Tragically, our world is a complete and utter mess. Serious disasters and threats are everywhere. How do we even begin to list them all?
They include rapidly accelerating climate change, divisive politics and extreme polarization, racism and discrimination, expanding economic inequality, out of control gun violence, and a mental health tsunami of epic proportions where anxiety, depression, suicidality and substance abuse are everywhere.
We live in very difficult and frightening times for sure. While the world has always experienced serious problems and threats, our current ones seem apocalyptic with human extinction and complete chaos a realistic possibility. Remarkably, most of our problems are preventable and are actually self-inflicted. The root cause is human behavior and in particular poor ethical decision-making. Too often, the darker angels of our nature overwhelm the better angels of our nature. Our selfishness, lack of compassion, inability to feel or care about the pain of others, and refusal to put aside our egoism for the benefit of the common good drive our behaviors creating crises wherever we look. When we live a life that is all about me, we ultimately destroy life for everyone, including ourselves.
Perhaps our only hope to reverse these disturbing trends is to dramatically embrace better ethical decision making on a massive scale. This is no easy task, and our prognosis for doing so is poor. No one wants to be told what to do and to be criticized for their decisions. In fact, when I was recently shopping an ethics book proposal around to publishers, I was told by one editor that, “No one will read a book on ethics since no one thinks that they have an ethics problem. If anything, people think other people have ethical problems, not them.” Oy!
I believe that there are three critical ethical principles that we should all embrace for our well-being and survival.
The first is the Golden Rule, treating others as you wish to be treated. Although most people know and agree with the Golden Rule, few seem to actually implement it. We need to create a culture where the Golden Rule is the expectation and norm for interacting with each other.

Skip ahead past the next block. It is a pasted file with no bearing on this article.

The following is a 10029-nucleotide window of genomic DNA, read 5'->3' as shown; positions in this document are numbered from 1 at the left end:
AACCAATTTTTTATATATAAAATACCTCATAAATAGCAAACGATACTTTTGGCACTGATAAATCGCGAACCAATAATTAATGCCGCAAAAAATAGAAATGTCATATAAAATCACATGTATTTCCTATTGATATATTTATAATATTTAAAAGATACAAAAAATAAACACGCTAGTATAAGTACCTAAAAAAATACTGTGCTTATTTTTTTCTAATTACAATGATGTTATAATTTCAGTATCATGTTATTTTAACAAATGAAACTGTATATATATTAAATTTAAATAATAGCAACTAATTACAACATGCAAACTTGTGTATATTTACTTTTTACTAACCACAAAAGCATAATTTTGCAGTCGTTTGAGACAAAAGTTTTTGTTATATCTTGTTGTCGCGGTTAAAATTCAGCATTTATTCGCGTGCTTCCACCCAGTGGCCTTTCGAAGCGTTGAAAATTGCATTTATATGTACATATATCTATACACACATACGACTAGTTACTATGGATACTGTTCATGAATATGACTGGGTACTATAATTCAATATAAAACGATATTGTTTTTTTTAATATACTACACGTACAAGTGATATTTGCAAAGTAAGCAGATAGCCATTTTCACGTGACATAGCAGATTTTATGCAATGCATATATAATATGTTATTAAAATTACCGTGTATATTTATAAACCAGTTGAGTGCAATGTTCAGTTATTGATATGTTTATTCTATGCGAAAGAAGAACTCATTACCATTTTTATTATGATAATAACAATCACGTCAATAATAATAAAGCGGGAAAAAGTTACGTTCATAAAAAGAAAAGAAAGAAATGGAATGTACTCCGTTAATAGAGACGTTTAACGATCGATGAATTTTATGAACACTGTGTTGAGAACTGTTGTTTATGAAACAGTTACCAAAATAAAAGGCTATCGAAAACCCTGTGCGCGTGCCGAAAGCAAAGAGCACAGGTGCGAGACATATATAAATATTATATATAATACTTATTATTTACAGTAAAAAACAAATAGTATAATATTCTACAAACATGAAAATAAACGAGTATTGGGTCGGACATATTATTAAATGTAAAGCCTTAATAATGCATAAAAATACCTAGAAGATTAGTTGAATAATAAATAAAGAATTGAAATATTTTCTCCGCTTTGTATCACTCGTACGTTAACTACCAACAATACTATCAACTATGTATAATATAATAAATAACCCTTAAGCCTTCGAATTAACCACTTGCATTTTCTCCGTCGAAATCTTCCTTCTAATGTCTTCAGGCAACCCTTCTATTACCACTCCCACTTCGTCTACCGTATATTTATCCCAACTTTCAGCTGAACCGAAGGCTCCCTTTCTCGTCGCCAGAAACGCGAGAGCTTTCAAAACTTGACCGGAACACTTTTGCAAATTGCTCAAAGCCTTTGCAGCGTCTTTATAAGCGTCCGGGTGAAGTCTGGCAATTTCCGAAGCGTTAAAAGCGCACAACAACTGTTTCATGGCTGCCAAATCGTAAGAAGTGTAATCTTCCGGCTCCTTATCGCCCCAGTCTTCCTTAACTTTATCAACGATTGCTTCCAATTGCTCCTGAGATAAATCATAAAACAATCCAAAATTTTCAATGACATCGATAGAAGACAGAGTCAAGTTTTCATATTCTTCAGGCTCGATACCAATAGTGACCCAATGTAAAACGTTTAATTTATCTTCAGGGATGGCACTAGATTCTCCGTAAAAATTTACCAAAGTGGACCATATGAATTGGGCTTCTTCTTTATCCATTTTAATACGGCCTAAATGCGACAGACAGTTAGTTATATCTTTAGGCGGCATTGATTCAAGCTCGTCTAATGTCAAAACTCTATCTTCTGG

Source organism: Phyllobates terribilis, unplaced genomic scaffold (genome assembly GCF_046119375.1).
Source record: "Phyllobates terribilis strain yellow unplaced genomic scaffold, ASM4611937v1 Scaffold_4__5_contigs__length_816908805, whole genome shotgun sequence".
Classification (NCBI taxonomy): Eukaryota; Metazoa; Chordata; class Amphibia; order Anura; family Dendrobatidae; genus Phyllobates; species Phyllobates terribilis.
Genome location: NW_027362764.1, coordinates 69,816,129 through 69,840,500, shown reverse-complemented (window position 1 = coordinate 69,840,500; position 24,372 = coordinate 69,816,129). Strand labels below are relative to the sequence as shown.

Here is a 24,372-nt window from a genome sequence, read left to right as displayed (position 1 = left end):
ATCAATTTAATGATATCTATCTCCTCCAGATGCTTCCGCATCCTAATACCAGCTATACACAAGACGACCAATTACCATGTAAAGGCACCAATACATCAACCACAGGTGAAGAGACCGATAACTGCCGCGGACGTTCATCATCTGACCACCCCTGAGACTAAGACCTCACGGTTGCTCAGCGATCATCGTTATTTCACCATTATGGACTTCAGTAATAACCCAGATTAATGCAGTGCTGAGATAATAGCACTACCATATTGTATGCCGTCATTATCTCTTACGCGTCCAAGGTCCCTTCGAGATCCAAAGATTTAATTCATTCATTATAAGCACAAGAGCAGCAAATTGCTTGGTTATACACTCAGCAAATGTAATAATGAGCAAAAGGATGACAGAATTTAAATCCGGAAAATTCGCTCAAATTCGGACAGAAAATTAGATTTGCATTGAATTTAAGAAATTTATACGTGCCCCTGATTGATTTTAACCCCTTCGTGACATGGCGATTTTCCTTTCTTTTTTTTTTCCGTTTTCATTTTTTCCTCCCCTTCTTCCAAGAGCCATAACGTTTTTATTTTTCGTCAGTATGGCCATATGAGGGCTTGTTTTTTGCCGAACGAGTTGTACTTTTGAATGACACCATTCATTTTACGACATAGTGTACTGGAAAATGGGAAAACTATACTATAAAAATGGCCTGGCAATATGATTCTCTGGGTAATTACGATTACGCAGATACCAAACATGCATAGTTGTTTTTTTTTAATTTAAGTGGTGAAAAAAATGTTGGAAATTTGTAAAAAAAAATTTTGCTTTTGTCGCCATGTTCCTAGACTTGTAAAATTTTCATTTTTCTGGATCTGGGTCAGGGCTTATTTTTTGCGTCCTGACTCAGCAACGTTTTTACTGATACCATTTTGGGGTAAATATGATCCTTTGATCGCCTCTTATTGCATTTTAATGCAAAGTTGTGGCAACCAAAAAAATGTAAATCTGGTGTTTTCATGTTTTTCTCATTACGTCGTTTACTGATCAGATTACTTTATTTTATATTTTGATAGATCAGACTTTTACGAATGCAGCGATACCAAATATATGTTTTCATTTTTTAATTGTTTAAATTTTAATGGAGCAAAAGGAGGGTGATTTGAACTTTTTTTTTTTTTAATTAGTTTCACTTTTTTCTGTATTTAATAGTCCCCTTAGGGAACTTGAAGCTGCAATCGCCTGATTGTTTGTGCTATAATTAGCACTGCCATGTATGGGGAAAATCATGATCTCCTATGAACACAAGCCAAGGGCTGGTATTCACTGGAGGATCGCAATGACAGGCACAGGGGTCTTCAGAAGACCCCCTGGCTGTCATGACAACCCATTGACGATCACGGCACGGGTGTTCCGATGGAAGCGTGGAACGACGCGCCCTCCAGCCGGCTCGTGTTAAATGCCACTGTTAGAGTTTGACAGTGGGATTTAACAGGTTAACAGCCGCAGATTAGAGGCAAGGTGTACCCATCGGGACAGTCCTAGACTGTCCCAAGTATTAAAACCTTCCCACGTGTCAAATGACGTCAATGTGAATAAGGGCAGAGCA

Second, we need to use whatever gifts, talents and desires that we have to be part of the solution rather than part of the problem. We all need to ask ourselves what can we realistically do to help create a more humane, just and sustainable world. There is a lot of talent and desire out there that could really help to develop a better world for everyone. People generally like helping others and being part of something that feels good and important. Could we commit to using our talents for the greater good?
The third principle is to embrace the notion that all life, including all people, is sacred and important — treating each other and our planet with nurturance, care and even reverence. This is harder in our polarized world where we are quick to dismiss and cancel anyone who has views different from our own. We are quick to categorize ourselves and others into competing camps rather than seeing all of us as unique individuals. Can we look to others, even those we do not like or agree with, with an attempt at understanding and even compassion. We don’t have to like or agree with everyone, but we could at least be respectful to and considerate of all. These ethical principles are easy to say yet hard to do, but embracing them on a massive scale might be the only way to ultimately save ourselves from ourselves.
Thomas G. Plante is the Augustin Cardinal Bea SJ professor of psychology at Santa Clara University and an adjunct clinical professor of psychiatry at the Stanford University
School of Medicine. He published his ethics book, “Living Ethically in an Unethical World,” in August.
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